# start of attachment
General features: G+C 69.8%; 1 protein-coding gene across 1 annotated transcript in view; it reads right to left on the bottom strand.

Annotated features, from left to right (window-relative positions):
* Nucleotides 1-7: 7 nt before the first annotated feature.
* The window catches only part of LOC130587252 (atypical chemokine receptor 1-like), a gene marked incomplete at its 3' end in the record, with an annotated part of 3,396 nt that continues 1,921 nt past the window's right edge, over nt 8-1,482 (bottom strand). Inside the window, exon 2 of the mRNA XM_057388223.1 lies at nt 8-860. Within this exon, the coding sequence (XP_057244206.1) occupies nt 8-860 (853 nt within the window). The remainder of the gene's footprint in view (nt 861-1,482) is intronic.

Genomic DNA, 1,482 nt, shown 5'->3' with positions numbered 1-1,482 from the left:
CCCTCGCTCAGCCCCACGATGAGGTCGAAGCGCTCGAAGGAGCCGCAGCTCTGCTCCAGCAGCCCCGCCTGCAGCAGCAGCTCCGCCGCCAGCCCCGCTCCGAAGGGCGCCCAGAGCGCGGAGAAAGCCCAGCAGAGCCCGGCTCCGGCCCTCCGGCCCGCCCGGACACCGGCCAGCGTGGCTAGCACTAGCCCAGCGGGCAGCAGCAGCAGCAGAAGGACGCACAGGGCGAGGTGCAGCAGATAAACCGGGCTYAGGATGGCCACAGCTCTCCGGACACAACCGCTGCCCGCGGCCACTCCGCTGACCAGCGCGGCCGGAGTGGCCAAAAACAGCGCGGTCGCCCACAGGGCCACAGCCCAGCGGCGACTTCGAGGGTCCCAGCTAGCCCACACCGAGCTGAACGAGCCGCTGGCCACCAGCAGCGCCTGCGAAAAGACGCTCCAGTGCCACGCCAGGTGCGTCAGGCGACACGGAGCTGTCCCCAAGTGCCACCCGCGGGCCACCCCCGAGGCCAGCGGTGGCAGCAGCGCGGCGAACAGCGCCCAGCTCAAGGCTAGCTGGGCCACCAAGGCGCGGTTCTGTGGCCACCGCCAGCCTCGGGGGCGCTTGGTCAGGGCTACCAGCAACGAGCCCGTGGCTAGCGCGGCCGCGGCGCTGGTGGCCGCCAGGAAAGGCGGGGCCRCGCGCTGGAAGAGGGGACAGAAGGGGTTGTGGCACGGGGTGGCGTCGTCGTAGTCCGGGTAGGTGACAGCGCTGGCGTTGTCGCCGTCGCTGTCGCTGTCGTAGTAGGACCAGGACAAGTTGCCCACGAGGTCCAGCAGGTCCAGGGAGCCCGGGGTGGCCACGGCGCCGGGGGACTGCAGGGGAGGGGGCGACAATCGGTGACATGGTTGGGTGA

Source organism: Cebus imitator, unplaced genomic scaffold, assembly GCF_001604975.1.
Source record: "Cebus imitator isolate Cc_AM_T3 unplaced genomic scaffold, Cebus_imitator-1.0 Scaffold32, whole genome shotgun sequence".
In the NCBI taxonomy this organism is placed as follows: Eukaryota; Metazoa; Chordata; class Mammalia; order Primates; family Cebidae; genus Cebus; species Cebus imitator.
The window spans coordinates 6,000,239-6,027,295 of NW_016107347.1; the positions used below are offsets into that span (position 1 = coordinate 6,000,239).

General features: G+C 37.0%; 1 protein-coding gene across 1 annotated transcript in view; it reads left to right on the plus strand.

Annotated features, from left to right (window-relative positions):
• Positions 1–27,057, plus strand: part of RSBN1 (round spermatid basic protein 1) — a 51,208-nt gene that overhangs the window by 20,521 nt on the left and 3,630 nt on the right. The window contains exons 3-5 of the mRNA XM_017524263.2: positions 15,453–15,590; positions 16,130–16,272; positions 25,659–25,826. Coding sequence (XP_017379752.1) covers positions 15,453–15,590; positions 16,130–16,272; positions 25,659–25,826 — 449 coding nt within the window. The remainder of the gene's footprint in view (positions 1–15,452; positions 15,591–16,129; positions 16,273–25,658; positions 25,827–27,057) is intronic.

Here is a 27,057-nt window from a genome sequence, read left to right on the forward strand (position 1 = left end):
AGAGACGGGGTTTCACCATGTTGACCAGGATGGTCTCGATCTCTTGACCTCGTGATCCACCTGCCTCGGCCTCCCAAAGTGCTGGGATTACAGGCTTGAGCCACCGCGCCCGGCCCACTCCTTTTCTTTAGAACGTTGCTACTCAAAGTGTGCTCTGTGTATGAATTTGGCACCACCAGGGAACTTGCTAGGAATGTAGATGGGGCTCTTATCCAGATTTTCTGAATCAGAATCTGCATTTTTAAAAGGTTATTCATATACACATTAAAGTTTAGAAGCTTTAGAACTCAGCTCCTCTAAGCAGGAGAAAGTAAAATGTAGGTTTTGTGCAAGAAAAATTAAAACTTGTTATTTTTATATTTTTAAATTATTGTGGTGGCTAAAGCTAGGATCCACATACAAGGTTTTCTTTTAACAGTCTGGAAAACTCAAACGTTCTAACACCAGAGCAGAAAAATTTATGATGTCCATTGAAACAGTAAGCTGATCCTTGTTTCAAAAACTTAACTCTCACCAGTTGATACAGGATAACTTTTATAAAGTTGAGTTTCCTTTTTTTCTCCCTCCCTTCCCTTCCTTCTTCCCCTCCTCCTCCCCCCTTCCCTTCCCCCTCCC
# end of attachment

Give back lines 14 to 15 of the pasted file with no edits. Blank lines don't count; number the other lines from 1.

Here is a 27,057-nt window from a genome sequence, read left to right on the forward strand (position 1 = left end):
AGAGACGGGGTTTCACCATGTTGACCAGGATGGTCTCGATCTCTTGACCTCGTGATCCACCTGCCTCGGCCTCCCAAAGTGCTGGGATTACAGGCTTGAGCCACCGCGCCCGGCCCACTCCTTTTCTTTAGAACGTTGCTACTCAAAGTGTGCTCTGTGTATGAATTTGGCACCACCAGGGAACTTGCTAGGAATGTAGATGGGGCTCTTATCCAGATTTTCTGAATCAGAATCTGCATTTTTAAAAGGTTATTCATATACACATTAAAGTTTAGAAGCTTTAGAACTCAGCTCCTCTAAGCAGGAGAAAGTAAAATGTAGGTTTTGTGCAAGAAAAATTAAAACTTGTTATTTTTATATTTTTAAATTATTGTGGTGGCTAAAGCTAGGATCCACATACAAGGTTTTCTTTTAACAGTCTGGAAAACTCAAACGTTCTAACACCAGAGCAGAAAAATTTATGATGTCCATTGAAACAGTAAGCTGATCCTTGTTTCAAAAACTTAACTCTCACCAGTTGATACAGGATAACTTTTATAAAGTTGAGTTTCCTTTTTTTCTCCCTCCCTTCCCTTCCTTCTTCCCCTCCTCCTCCCCCCTTCCCTTCCCCCTCCC